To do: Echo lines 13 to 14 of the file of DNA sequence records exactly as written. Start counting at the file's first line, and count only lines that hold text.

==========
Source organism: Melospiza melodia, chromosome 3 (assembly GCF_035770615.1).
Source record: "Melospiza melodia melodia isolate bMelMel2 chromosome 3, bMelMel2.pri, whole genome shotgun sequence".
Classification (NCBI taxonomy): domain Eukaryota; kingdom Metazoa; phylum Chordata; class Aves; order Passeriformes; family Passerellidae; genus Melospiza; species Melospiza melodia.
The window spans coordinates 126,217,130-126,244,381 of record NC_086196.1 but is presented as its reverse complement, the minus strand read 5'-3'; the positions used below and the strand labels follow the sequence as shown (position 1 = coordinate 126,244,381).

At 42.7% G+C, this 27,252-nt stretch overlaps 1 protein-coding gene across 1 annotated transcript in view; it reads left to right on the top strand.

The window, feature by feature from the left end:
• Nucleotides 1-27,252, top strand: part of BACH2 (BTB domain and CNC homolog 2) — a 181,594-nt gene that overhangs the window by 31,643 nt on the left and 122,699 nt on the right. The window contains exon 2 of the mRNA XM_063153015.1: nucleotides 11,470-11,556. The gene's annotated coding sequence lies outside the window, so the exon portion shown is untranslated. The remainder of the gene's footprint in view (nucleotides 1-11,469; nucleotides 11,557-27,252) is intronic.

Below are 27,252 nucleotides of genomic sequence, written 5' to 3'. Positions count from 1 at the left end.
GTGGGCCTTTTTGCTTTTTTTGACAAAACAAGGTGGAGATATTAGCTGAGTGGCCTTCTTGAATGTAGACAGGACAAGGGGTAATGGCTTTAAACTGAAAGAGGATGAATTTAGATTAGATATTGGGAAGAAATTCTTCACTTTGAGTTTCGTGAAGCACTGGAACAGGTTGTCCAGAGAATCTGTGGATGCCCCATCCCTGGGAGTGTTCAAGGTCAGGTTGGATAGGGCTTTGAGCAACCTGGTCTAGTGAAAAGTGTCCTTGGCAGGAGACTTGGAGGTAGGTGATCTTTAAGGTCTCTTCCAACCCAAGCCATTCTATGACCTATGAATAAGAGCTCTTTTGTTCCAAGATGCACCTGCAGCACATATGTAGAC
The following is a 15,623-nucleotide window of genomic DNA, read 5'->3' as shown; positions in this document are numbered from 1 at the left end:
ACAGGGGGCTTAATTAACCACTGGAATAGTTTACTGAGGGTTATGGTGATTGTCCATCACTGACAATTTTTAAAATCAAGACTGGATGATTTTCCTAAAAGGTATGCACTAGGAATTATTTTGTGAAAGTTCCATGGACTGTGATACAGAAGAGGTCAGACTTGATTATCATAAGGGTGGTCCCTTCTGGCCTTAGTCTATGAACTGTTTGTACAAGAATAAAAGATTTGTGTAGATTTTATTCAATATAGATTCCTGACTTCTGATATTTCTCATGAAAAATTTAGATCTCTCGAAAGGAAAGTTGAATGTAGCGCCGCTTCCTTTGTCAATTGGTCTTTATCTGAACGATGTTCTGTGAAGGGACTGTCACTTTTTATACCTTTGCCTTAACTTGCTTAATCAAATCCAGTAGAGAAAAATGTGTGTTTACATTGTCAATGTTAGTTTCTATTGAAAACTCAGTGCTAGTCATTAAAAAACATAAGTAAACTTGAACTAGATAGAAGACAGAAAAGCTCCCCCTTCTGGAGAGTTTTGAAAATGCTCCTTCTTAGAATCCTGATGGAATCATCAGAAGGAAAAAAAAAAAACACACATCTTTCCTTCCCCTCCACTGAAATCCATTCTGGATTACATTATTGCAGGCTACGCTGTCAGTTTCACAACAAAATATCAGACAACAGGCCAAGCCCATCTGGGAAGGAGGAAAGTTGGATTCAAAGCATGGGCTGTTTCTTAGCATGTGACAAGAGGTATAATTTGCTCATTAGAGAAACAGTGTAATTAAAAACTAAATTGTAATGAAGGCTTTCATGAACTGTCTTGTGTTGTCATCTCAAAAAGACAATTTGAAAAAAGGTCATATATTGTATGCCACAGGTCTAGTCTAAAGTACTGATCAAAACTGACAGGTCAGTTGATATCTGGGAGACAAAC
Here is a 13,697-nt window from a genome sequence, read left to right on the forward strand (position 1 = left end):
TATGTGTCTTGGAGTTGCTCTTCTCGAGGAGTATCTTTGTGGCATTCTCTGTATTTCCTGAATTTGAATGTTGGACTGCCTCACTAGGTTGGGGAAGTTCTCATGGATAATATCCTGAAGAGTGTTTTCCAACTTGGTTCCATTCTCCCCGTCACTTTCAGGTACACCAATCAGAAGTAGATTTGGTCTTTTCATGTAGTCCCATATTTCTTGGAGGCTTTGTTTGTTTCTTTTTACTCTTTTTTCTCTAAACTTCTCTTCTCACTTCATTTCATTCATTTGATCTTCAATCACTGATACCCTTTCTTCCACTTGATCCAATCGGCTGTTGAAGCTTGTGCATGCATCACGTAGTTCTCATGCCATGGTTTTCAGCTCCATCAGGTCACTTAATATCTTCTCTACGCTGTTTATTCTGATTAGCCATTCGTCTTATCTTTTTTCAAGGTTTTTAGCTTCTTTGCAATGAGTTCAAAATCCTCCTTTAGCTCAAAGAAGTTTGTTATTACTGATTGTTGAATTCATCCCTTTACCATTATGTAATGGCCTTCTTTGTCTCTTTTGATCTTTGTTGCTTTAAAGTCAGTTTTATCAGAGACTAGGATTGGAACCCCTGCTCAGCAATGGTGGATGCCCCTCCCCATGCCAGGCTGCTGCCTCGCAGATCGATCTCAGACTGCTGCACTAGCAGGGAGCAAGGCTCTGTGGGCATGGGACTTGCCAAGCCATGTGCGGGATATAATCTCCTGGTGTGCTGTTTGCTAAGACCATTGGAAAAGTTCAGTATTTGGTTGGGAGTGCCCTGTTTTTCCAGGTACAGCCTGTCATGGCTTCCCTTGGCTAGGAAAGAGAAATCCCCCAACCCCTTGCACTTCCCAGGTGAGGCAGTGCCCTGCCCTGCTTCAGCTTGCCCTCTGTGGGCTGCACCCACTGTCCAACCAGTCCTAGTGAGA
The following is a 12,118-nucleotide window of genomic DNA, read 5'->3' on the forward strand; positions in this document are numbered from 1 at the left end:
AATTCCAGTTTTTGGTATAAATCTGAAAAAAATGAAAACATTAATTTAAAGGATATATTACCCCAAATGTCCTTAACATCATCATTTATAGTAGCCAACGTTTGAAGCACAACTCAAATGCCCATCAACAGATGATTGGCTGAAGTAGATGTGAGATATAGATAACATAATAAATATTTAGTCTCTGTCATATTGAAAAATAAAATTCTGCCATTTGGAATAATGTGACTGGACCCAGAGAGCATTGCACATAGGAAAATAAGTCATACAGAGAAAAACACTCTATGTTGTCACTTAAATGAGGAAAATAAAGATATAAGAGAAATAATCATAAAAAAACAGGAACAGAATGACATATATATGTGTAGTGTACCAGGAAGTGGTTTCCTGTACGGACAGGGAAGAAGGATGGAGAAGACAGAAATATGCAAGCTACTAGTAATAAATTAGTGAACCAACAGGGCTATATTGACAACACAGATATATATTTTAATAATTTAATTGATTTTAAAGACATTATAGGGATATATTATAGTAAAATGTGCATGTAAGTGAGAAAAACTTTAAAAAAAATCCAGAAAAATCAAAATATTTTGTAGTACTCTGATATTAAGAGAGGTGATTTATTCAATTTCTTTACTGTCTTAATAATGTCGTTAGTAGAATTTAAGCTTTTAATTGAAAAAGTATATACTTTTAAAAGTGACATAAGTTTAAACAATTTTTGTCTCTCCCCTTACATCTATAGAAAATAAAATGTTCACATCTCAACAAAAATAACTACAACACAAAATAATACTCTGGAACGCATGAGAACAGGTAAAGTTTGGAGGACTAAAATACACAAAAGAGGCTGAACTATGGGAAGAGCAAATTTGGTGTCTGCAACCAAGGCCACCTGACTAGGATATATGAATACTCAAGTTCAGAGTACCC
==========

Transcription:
TATGTGTCTTGGAGTTGCTCTTCTCGAGGAGTATCTTTGTGGCATTCTCTGTATTTCCTGAATTTGAATGTTGGACTGCCTCACTAGGTTGGGGAAGTTCTCATGGATAATATCCTGAAGAGTGTTTTCCAACTTGGTTCCATTCTCCCCGTCACTTTCAGGTACACCAATCAGAAGTAGATTTGGTCTTTTCATGTAGTCCCATATTTCTTGGAGGCTTTGTTTGTTTCTTTTTACTCTTTTTTCTCTAAACTTCTCTTCTCACTTCATTTCATTCATTTGATCTTCAATCACTGATACCCTTTCTTCCACTTGATCCAATCGGCTGTTGAAGCTTGTGCATGCATCACGTAGTTCTCATGCCATGGTTTTCAGCTCCATCAGGTCACTTAATATCTTCTCTACGCTGTTTATTCTGATTAGCCATTCGTCTTATCTTTTTTCAAGGTTTTTAGCTTCTTTGCAATGAGTTCAAAATCCTCCTTTAGCTCAAAGAAGTTTGTTATTACTGATTGTTGAATTCATCCCTTTACCATTATGTAATGGCCTTCTTTGTCTCTTTTGATCTTTGTTGCTTTAAAGTCAGTTTTATCAGAGACTAGGATTGGAACCCCTGCTCAGCAATGGTGGATGCCCCTCCCCATGCCAGGCTGCTGCCTCGCAGATCGATCTCAGACTGCTGCACTAGCAGGGAGCAAGGCTCTGTGGGCATGGGACTTGCCAAGCCATGTGCGGGATATAATCTCCTGGTGTGCTGTTTGCTAAGACCATTGGAAAAGTTCAGTATTTGGTTGGGAGTGCCCTGTTTTTCCAGGTACAGCCTGTCATGGCTTCCCTTGGCTAGGAAAGAGAAATCCCCCAACCCCTTGCACTTCCCAGGTGAGGCAGTGCCCTGCCCTGCTTCAGCTTGCCCTCTGTGGGCTGCACCCACTGTCCAACCAGTCCTAGTGAGA
The following is a 12,118-nucleotide window of genomic DNA, read 5'->3' on the forward strand; positions in this document are numbered from 1 at the left end: